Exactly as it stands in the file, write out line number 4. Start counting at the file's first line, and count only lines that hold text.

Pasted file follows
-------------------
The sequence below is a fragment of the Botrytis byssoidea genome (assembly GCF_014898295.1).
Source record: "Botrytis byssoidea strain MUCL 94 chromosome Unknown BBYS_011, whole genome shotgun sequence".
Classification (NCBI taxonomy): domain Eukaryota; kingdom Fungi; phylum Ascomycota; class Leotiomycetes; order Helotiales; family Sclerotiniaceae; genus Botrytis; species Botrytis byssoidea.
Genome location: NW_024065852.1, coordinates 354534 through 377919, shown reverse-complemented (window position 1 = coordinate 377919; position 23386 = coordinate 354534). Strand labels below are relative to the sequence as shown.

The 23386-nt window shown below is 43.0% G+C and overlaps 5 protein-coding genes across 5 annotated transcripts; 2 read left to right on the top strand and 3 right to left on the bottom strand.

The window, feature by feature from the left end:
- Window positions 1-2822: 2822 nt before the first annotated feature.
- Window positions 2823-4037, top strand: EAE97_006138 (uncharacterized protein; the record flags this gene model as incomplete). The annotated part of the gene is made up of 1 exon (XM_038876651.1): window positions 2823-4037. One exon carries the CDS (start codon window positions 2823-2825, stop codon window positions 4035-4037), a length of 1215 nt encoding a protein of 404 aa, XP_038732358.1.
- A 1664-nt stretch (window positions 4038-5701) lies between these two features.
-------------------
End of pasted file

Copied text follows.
Genome location: NW_024065852.1, coordinates 354534 through 377919, shown reverse-complemented (window position 1 = coordinate 377919; position 23386 = coordinate 354534). Strand labels below are relative to the sequence as shown.